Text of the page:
Bassari people

The Bassari people are an African people living in Senegal, Ghana, Gambia, Guinea and Guinea-Bissau. The total population is between 10,000 and 30,000. Most of the Bassari are concentrated on either side of the Senegal-Guinea border southwest of Kedougou, Kédougou Region. This areas is referred to in French as Pays Bassari, or liyan in the Bassari language.

The Bassari speak a Tenda language, o-niyan. They refer to themselves as a-liyan, pl. bi-liyan. Most of the group are animists, with a significant minority of Christians (both Catholic and Protestant). Very few Bassari are Muslims. They have close relations with the Fula people centered locally in the nearby hills of the Fouta Djallon.[1]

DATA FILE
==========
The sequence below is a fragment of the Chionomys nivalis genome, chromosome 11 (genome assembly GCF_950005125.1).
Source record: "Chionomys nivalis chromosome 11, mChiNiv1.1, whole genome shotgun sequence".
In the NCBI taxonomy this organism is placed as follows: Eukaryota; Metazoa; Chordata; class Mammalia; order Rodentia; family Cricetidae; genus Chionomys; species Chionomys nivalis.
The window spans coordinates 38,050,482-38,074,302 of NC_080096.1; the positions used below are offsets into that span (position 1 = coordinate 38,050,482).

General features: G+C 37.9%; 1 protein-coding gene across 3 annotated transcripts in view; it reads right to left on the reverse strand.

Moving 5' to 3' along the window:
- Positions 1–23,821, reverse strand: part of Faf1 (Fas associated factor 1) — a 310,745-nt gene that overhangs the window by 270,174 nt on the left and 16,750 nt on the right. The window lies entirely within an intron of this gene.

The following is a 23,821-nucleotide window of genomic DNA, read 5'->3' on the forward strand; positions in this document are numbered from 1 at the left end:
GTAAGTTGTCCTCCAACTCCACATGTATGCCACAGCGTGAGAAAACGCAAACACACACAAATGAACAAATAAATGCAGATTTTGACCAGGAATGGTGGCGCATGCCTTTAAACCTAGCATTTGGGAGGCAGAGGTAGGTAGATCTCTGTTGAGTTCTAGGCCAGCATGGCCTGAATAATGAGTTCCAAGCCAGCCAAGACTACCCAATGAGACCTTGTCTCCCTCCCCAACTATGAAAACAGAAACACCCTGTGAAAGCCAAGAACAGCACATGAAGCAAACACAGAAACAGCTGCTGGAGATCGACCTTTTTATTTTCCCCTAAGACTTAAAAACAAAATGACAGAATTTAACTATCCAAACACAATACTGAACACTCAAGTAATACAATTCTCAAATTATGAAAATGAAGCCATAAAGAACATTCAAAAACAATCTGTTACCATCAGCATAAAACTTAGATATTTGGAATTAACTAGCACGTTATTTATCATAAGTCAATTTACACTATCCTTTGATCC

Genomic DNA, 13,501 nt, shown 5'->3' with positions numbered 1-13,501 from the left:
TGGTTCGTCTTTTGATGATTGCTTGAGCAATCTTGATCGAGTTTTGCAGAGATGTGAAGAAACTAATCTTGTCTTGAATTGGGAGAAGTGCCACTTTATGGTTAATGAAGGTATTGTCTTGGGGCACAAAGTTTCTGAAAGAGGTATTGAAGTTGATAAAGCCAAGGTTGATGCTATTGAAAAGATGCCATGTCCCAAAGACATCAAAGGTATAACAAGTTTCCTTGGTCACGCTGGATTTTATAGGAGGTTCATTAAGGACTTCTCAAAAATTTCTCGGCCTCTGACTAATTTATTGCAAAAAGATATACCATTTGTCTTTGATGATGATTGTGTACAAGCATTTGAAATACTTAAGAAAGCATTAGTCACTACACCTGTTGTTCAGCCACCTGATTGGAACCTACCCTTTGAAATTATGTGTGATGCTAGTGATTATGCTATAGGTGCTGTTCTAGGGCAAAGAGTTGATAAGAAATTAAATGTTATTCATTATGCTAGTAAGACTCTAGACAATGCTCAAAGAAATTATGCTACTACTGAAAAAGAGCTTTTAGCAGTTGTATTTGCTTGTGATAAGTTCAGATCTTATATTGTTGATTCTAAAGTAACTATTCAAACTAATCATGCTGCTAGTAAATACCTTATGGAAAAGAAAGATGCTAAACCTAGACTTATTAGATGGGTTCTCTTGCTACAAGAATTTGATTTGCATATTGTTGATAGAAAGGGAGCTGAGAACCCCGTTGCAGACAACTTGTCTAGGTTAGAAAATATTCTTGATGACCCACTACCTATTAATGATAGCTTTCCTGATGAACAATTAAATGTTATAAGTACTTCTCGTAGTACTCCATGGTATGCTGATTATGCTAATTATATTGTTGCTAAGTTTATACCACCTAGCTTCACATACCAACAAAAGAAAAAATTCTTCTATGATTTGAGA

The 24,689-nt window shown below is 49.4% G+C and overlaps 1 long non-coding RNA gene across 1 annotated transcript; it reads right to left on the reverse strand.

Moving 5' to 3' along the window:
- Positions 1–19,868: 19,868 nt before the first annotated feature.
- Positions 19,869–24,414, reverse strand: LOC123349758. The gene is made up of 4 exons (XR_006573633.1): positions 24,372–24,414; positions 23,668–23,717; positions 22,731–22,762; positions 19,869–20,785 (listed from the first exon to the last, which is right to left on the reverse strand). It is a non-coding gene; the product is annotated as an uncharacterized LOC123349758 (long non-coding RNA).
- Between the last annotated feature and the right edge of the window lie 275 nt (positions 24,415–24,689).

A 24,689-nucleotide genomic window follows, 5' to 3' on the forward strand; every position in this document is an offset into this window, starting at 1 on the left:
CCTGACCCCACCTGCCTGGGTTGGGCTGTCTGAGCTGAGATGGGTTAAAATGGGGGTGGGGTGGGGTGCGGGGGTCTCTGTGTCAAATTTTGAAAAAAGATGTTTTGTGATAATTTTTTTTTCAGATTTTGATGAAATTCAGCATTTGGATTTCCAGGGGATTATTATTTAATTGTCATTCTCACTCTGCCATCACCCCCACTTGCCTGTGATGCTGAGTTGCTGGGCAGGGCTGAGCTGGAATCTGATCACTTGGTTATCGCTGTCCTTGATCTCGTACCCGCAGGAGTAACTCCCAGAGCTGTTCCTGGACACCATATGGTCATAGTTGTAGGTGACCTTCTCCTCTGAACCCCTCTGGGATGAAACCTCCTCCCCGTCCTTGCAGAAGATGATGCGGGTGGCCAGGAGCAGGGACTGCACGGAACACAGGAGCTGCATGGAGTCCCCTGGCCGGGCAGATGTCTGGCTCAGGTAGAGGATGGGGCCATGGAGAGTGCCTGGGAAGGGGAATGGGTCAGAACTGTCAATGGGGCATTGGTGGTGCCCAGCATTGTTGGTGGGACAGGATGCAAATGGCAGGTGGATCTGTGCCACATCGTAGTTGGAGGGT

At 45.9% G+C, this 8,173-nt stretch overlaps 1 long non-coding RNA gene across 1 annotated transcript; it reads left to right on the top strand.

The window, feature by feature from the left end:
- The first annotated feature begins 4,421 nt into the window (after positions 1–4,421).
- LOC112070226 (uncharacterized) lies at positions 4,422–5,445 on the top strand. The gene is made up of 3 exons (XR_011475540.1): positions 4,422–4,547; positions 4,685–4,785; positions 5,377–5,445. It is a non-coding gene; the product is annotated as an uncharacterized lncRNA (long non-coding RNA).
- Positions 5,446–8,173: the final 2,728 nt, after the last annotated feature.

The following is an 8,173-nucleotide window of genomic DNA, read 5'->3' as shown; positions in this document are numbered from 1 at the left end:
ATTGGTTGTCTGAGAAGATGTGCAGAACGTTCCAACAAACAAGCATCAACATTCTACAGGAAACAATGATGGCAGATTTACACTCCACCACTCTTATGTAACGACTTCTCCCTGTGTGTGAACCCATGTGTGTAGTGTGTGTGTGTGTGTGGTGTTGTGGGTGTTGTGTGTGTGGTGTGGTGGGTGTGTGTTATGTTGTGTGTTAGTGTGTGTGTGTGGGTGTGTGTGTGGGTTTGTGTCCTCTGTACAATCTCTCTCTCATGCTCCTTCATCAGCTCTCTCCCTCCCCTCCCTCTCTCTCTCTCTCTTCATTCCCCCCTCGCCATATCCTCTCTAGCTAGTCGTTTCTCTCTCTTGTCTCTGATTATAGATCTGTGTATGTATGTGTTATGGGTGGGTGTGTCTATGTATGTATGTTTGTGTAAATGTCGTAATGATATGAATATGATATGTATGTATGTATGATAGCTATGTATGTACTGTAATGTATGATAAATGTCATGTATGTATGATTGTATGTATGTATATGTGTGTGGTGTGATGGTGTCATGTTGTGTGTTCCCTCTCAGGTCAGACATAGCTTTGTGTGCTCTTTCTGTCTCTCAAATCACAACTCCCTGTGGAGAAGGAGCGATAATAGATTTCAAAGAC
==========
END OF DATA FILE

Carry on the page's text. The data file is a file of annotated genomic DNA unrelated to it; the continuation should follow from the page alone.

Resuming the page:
The Bassari are subsistence farmers for the most part, growing rice, millet, earth-peas and fonio. They also migrate to the cities and towns of Senegal and Guinea in the dry season in search of wage-labor, using the money they earn to buy household equipment, clothing and other necessary items.

The mythology of the Bassari is centered on the creation god Unumbotte.[2]


  1. Bassari. in Gordon, Raymond G., Jr. (ed.), 2005. Ethnologue: Languages of the World, Fifteenth edition. Dallas, Tex.: SIL International. Accessed 2009-06-06.
  2. Manfred Lurker. The Routledge Dictionary of Gods and Goddesses, Devils and Demons. Routledge, Nov 11, 2004 pg. 191
  • Gessain, Monique 1967, Les Migrations des Coniagui et Bassari, Paris, Mémoires de la Société des Africanistes.
  • Nolan, Riall 1986, Bassari Migrations: The Quiet Revolution, Boulder, Westview Press.

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